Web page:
We have simulated this process in the laboratory using plasma-produced a-C:H and a-C:D analogs. The surface of the analogs in contact with the substrate was irradiated by VUV photons under astrophysically relevant conditions. Photo-produced H2 and D2 molecules subsequently diffused through the analogs, eventually reaching the opposite surface, and passing into the gas phase. Molecules released from the analogs were detected by a QMS. The measured m/z = 2 and m/z = 4 ion current corresponded to the outgoing H2 or D2 flux, respectively, which was compared to the expected flux from the diffusion model that best fitted the experimental measurements, enabling us to derive a diffusion coefficient that described the diffusion process. A modified diffusion model with two different diffusion coefficients, D and D was used. The diffusion coefficient D described the diffusion of the molecules through the HAC material, which depended on the temperature of the analogs, following an Arrhenius-type equation. Experiments at several temperatures were carried out, estimating a diffusion coefficient D for every experiment. This allowed us to derive an activation energy ED of the diffusion process. Estimated ED was 1660 ± 110 K for the diffusion of H2 through the a-C:H analogs, and 2090 ± 90 K for the diffusion of D2 through the a-C:D analogs. The pre-exponential factors were also derived (D0(H2) = 0.0007 cm2 s-1, and D0(D2) = 0.0045 cm2 s-1). The additional diffusion coefficient D did not depend on the temperature, but on the thickness of the analogs. This coefficient could trace the differences between the model and the real process taking place in the laboratory, or, alternatively, it could be accounting for a parallel diffusion process taking place, for example, through the pores or cracks of the analogs.

Using these experimental values, we extrapolated the diffusion coefficient D to two different temperatures representative of PDR regions, where the destruction of the C-H bonds and formation of H2 molecules is expected to take place. A typical decay-time constant τ was calculated characterizing the release of the H2 molecules from the a-C:H particles. Transient heating episodes of the dust particles or other alternative solutions need to be invoked for the release of the hydrogen molecules in cold regions where the typical diffusion times exceed the dynamical time of these regions.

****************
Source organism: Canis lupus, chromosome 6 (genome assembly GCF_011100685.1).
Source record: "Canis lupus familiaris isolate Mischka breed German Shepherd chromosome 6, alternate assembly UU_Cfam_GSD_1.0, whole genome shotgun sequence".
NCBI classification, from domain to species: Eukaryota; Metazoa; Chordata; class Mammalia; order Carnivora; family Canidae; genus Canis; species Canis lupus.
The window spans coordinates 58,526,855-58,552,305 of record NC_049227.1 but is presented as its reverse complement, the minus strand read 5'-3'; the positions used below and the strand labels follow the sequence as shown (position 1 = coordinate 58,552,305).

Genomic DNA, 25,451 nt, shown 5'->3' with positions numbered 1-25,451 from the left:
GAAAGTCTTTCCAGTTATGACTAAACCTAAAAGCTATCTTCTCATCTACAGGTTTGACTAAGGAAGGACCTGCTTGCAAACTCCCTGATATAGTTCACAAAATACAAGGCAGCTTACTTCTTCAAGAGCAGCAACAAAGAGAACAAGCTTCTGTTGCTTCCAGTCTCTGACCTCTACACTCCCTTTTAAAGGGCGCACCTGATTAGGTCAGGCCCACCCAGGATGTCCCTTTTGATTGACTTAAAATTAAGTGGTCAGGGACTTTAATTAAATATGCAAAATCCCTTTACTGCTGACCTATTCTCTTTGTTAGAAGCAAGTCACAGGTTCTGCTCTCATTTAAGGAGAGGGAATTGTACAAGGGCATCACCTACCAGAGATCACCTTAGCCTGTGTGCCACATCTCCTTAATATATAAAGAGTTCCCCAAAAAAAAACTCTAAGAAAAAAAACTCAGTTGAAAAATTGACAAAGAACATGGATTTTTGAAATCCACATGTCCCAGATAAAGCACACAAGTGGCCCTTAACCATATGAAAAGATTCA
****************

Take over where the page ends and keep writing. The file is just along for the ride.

Acknowledgments

This research has been financed by the ANR and French INSU-CNRS program Physique et Chimie du Milieu Interstellaire (PCMI), and by the Spanish MINECO under projects AYA-2011-29375 and AYA2014-60585-P. R.M.D. benefited from a FPI grant from Spanish MINECO. The authors acknowledge funding support from the PICS (Projet International de Coopération Scientifique) between the CNRS and CSIC which consolidated this French and Spanish teams’ cooperation. We also thank the anonymous reviewer for constructive remarks

References

All Figures

thumbnail Fig. 1

Configuration of the measurement.

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In the text
thumbnail Fig. 2

IR transmittance spectrum of an a-C:H analog (left panel), and an a-C:D analog (right panel) deposited on an MgF2 substrate. Spectra were collected at 110 K.

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In the text
thumbnail Fig. 3

Measured m/z = 4 ion current corresponding to the outgoing D2 flux during three experiments performed at ~140 K (red solid line), ~130 K (yellow solid line), and ~120 K (blue solid line) on a 3.4 μm thick a-C:D analog. Irradiation starts at t = 0.

Open with DEXTER
In the text
thumbnail Fig. 4

Normalized m/z = 4 ion current after background substraction (equivalent to the normalized D2 flux) during three experiments performed at ~140 K (left panel), ~130 K (middle panel), and ~120 K (right panel) on a 3.4 μm thick a-C:D analog. Black solid lines correspond to the normalized D2 flux during irradiation (irradiation starts at t = 0), while colored solid lines correspond to 1 – normalized D2 flux after irradiation (irradiation stops at t = 0).

Open with DEXTER
In the text
thumbnail Fig. 5

Evolution of the normalized m/z = 4 ion current (black dots), equivalent to the normalized D2 flux at the x = l surface, during (left panel) and after (middle and right panels) VUV irradiation of a 2.6 μm a-C:D analog at 130 K. Theoretical models fitting the experimental data are presented (blue solid lines), along with the derived diffusion coefficient D and the 1σ associated error. The model shown in the left panel is described by Eq. (6). The middle and right panels show the models described by Eqs. (11) and (12), respectively. The free parameter p of the latter is an indicator of how close the model is to the one described by Eq. (11). The χ2 values associated with the fits of the experimental data during and after irradiation cannot be directly compared since they are not normalized.

Open with DEXTER
In the text
thumbnail Fig. 6

Evolution of the experimental diffusion coefficient D for the diffusion of D2 molecules through a-C:D analogs with the temperature (black circles), along with the model described by Eq. (3) that best fits the experimental data (blue solid line), and the associated 3σ limits (blue dashed lines).

Open with DEXTER
In the text
thumbnail Fig. 7

Additional diffusion coefficient D derived for the experiments with a-C:D analogs of thickness 5.2 μm (red circles), 3.4 μm (yellow circles), 2.6 μm (green circles), 1.3 μm (blue circles), and 0.2 μm (purple circles), using the model described by Eq. (12).

Open with DEXTER
In the text
thumbnail Fig. 8

Evolution of the experimental diffusion coefficient D for the diffusion of H2 molecules through a-C:H analogs with the temperature (black circles), along with the model described by Eq. (3) that best fits the experimental data (blue solid line), and the associated 3σ limits (blue dashed lines).

Open with DEXTER
In the text
thumbnail Fig. 9

Additional diffusion coefficient D derived for the experiments with a-C:H analogs of thickness 2.2 μm (green circles), and 0.9 μm (blue circles), using the model described by Eq. (12).

Open with DEXTER
In the text